Tokyo Sake Brewer's Association, to be exact, is an organization that represents sake brewed in Tokyo. The office is located about a 5 minute walk from JR Tachikawa Station, south exit.
The significance of such an organization is to promote awareness of Tokyo brewed sake and to
de-stigmatize peoples misconceptions about the quality of sake brewed right here in the capital of Japan. There are about a dozen or so breweries throughout the greater Tokyo area, each with their own special brewing techniques and labels, which are all worthy of mention, by the way.
Unfortunately, many sake enthusiast pay very little attention to sake here. What comes to mind often times when people are judging the quality of sake, is the region it was brewed in, and who brewed it. They think of places in the Hokuriku region and Tohoku because of the natural bounty of fresh mineral water, high quality rice grains, and perfect temps. Of course, all of these factors play an important role in the production of good sake in general, but not all of Tokyo is lacking in the seasonal variations either. It does snow in Tokyo, but not as much as it does in the northeast and in some parts of western Japan. Tokyo does have quality water from wells deep down in the earth, just not as many as other regions. Nobody in Tokyo uses tap water to brew sake, and rice is on a par that's good enough for making every kind of nihonshu.
To give you a little perspective, Tokyo is huge, it's a little over 2000 square kilometers, with only one percent of that area consisting of water. It has the densest population in Japan and is a megalopolus of a city full of culture and history and pristine nature. Tokyo is the great crossroads of fusion cuisine and the center of innovation which can be felt all over the world. Tokyo has some great offerings and the nice thing about the Tokyo Sake Brewer's Association is that they frequently offer free tastings right in their office, so of course knowing me I had to stop through to sample the goods.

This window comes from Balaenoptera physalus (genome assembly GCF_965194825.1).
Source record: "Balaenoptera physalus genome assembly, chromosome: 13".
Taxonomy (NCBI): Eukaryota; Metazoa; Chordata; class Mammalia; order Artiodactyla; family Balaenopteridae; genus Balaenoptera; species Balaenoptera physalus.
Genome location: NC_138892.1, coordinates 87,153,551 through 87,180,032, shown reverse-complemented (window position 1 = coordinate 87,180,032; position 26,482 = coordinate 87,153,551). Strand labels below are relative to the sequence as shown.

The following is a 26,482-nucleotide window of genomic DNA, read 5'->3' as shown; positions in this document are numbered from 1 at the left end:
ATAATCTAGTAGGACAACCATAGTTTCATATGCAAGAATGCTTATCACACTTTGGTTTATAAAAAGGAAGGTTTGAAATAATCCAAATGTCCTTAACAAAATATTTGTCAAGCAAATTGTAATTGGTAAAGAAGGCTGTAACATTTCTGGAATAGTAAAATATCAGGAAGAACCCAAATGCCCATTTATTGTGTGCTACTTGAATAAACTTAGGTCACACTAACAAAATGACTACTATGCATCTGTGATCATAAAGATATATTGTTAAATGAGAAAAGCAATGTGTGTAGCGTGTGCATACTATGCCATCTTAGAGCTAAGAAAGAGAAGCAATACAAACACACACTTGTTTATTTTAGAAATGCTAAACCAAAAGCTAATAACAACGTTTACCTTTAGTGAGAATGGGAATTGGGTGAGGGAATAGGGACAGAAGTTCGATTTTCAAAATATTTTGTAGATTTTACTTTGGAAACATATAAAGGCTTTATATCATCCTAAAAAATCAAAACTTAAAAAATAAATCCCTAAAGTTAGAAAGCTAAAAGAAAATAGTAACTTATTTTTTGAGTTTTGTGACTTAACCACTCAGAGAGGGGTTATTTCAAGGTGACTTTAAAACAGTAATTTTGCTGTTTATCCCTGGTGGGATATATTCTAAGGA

From the far left from top to bottom we have Ginnomai, Ginkara, and Yawakuchi, which are also lesser known, but delicious nevertheless. Some of my favorites were the Sayanoi, Kazen, and Kisho. All possess complexity and texture. There were some clean and fruity variations as well.
Tamajiman, Kinkan Masamune, and Marushin Masamune are also worthy of mention. The bottom row from right to left is Kouzuru, Kuwanomiyako, Hinodeyama and Chiyotsuru, all brewed in Tokyo.
The actual name is Futures and it came highly recommended, so my buddy and I went and ate there and drank well. Most of everything we drank was Tokyo sake.
Of course the food was impeccable and very Japanese, nothing too eclectic here. Just good traditional dishes which complemented the sake we had.
We ordered warmed sake using a conventional method; pot, burner. It worked and the sake flowed down warmly and well.
And then the dish off to the left is a fried lotus seasoned in some lightly savory powder, and sashimi with a light flavored dipping sauce.
Sake expert himself. He's too modest of a gentleman, but a true representation of his time. A model Japanese man if you ask me. Look at the finger action on the sip. The list here at this izekaya was immense and I'll be sure to return in August for the drink-a-thon. Tokyo does have soul!
Be sure to stay tuned for sake updates and tasting here: http://tokyosake-shop.com or
So while Tokyo sake may not be as recognizable as some of the other brands, it's already there in terms of quality taste. People just need to expand their perception a little. Just because there's less water, doesn't mean the quality isn't there, and in its wells. Tokyo has woods, mountains (Mt. Takao), nature reserves, and parks in the district of Meguro.
Other links on Tokyo